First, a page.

Copying - The Good, The Bad And The Ugly

The subject of copying other products or infringing patents and copyrights, has been around for as far back as most of us can recall. Every few years or so, it seems to come to the fore in the industries we cover, usually when a new supplier or group of suppliers are accused of copying existing products, or when a well-established manufacturer claims a competitor has infringed one it its patents.

Patents were intended to provide protection to a person who came up with an original design, idea or breakthrough innovation, thus encouraging and rewarding progress by providing protection against ‘copycats’ stealing the idea - at least for the first few years - enabling the innovator to recoup their original investment and profit from the invention before everyone else piles in.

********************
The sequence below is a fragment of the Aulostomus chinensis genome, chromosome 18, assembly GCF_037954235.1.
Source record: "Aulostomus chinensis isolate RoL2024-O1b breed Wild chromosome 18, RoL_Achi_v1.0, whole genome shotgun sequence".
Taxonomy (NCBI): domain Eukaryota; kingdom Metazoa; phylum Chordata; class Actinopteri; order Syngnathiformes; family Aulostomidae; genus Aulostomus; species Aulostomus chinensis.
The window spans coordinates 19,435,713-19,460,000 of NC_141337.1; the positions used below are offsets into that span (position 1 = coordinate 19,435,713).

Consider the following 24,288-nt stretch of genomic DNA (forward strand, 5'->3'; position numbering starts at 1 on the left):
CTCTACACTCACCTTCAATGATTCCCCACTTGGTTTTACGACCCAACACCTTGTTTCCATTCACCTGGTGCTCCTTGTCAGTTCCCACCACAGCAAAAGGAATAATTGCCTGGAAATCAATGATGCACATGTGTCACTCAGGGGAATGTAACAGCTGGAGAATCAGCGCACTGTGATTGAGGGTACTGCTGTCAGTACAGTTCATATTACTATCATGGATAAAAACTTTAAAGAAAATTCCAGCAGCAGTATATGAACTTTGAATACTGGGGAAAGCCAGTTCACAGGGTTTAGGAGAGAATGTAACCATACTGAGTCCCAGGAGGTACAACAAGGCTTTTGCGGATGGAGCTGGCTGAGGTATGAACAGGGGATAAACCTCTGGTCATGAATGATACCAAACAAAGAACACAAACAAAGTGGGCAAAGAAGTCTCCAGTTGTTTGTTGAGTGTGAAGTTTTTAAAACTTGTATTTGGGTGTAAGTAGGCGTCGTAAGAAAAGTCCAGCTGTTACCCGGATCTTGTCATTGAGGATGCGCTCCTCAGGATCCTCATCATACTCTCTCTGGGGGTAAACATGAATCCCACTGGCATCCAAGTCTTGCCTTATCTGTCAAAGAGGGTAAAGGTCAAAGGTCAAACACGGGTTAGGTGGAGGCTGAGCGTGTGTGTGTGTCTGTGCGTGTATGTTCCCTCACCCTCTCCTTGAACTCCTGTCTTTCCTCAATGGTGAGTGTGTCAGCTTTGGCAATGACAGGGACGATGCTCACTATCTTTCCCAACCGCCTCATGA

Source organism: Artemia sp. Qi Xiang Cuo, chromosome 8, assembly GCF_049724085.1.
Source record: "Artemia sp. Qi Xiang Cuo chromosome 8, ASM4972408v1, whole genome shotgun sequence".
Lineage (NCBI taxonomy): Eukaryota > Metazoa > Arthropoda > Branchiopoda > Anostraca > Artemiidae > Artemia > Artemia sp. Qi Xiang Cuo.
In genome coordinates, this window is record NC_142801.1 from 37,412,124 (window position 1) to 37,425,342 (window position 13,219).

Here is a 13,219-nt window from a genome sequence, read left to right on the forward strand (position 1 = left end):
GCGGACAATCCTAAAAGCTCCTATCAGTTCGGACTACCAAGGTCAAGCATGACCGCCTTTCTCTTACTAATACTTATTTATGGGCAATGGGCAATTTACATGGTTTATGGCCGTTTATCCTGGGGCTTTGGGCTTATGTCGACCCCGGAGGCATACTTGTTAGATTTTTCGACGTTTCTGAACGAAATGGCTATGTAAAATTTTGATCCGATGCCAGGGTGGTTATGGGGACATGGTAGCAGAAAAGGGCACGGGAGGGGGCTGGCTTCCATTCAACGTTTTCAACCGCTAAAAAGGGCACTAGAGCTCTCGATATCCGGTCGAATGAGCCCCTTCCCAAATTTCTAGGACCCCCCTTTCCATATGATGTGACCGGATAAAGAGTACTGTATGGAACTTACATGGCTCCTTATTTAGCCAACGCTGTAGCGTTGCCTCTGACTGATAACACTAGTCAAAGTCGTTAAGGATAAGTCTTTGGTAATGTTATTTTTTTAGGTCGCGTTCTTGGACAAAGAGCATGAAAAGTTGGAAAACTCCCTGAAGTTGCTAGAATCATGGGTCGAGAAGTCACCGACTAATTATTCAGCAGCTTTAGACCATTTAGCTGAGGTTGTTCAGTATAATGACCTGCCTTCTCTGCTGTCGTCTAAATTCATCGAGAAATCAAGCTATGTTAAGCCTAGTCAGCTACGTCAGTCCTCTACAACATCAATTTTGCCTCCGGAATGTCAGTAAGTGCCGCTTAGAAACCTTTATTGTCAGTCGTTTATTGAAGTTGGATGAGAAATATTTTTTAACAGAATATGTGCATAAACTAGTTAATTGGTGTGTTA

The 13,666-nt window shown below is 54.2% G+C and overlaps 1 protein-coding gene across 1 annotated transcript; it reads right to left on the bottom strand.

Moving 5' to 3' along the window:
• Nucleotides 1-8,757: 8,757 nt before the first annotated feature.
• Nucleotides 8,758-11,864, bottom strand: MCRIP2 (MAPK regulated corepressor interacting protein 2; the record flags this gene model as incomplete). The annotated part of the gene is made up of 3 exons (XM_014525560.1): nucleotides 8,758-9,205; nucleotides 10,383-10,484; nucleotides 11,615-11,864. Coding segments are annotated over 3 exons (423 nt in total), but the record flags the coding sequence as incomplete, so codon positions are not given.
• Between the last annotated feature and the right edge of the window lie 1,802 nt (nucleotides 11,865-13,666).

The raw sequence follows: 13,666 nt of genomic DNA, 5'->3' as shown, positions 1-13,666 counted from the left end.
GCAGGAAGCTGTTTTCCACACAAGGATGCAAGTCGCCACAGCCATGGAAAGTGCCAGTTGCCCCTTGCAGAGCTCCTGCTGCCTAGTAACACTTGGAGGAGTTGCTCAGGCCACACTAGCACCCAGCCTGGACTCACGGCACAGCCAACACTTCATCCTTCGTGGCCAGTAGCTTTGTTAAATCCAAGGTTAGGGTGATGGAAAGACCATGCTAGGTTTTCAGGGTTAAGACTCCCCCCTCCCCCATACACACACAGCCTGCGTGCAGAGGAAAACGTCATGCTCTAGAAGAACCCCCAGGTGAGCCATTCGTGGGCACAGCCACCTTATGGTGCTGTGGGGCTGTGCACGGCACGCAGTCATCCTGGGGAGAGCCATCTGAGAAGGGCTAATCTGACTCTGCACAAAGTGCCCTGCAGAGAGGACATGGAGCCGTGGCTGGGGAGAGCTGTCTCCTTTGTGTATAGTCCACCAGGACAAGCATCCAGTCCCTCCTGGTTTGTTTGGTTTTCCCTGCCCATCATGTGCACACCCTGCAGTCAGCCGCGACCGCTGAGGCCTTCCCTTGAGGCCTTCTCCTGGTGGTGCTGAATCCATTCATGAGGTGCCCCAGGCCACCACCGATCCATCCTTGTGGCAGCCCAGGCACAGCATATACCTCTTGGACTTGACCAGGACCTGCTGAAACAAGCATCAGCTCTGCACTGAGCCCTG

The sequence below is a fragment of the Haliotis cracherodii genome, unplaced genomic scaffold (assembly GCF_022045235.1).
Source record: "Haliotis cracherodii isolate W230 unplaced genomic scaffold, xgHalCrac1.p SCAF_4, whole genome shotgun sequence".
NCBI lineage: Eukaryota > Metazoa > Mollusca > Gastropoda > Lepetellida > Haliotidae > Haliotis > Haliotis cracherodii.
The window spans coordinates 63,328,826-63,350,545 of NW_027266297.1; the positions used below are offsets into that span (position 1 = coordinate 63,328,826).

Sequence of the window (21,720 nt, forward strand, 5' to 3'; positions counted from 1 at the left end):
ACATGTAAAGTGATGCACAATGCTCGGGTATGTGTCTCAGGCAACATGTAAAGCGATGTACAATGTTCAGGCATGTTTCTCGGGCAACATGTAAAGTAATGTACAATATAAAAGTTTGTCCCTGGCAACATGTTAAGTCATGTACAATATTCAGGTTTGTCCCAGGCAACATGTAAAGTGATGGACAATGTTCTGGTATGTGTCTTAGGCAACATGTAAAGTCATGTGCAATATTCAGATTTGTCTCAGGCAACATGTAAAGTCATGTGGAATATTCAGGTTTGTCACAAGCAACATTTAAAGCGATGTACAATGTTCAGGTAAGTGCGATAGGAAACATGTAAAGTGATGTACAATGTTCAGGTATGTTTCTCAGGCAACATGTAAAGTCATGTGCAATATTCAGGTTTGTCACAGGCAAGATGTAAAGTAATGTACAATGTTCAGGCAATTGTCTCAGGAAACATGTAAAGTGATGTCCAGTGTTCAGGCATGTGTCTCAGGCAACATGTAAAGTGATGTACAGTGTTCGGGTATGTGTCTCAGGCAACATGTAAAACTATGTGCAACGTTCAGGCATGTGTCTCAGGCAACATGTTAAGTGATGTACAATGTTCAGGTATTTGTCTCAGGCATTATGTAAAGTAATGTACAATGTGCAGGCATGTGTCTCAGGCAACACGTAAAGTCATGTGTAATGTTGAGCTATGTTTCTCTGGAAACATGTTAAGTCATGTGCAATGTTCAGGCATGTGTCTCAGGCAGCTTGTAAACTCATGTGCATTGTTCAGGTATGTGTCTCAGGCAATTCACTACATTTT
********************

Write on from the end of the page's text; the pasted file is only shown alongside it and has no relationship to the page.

Patents are especially important for companies at the leading edge of research and development that spend vast amounts on new products, of which only a minority might will make it through the test and approval stages, as is the case for pharmaceutical companies that carry out a lot of original research.
However, we can never get away from patent abuse which comes in several forms, such as well-established companies with deep pockets copying a smaller company’s idea, and then outlawyering and outspending them and thus getting away with it. Defending a patent infringement can be expensive and time consuming, with no guarantee of success. So small companies often give up and let the bully get away with it.